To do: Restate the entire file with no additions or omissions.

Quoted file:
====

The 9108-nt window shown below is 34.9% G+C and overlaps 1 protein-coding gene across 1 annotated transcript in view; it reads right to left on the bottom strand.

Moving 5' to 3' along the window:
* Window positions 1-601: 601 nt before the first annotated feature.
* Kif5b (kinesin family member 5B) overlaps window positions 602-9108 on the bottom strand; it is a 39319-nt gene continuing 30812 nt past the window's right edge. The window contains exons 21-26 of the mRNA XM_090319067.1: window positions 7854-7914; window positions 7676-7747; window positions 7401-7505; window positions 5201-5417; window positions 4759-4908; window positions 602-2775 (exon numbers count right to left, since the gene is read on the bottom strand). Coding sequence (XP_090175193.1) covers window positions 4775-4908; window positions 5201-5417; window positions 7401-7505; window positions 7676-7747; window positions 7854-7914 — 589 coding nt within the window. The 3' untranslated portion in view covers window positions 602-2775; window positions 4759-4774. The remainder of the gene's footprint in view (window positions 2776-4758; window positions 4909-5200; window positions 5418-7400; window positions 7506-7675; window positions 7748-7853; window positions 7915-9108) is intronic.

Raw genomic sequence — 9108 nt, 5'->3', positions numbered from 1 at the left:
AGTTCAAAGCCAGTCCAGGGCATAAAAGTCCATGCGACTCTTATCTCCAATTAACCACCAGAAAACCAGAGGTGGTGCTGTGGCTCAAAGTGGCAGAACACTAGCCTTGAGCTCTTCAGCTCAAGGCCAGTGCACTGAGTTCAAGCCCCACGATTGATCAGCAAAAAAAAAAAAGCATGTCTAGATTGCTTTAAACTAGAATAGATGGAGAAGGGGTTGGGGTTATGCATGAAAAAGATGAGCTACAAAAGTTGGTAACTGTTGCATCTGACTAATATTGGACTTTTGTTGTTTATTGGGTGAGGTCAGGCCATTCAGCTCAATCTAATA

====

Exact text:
The 9108-nt window shown below is 34.9% G+C and overlaps 1 protein-coding gene across 1 annotated transcript in view; it reads right to left on the bottom strand.

Moving 5' to 3' along the window:
* Window positions 1-601: 601 nt before the first annotated feature.
* Kif5b (kinesin family member 5B) overlaps window positions 602-9108 on the bottom strand; it is a 39319-nt gene continuing 30812 nt past the window's right edge. The window contains exons 21-26 of the mRNA XM_090319067.1: window positions 7854-7914; window positions 7676-7747; window positions 7401-7505; window positions 5201-5417; window positions 4759-4908; window positions 602-2775 (exon numbers count right to left, since the gene is read on the bottom strand). Coding sequence (XP_090175193.1) covers window positions 4775-4908; window positions 5201-5417; window positions 7401-7505; window positions 7676-7747; window positions 7854-7914 — 589 coding nt within the window. The 3' untranslated portion in view covers window positions 602-2775; window positions 4759-4774. The remainder of the gene's footprint in view (window positions 2776-4758; window positions 4909-5200; window positions 5418-7400; window positions 7506-7675; window positions 7748-7853; window positions 7915-9108) is intronic.

Raw genomic sequence — 9108 nt, 5'->3', positions numbered from 1 at the left:
AGTTCAAAGCCAGTCCAGGGCATAAAAGTCCATGCGACTCTTATCTCCAATTAACCACCAGAAAACCAGAGGTGGTGCTGTGGCTCAAAGTGGCAGAACACTAGCCTTGAGCTCTTCAGCTCAAGGCCAGTGCACTGAGTTCAAGCCCCACGATTGATCAGCAAAAAAAAAAAAGCATGTCTAGATTGCTTTAAACTAGAATAGATGGAGAAGGGGTTGGGGTTATGCATGAAAAAGATGAGCTACAAAAGTTGGTAACTGTTGCATCTGACTAATATTGGACTTTTGTTGTTTATTGGGTGAGGTCAGGCCATTCAGCTCAATCTAATA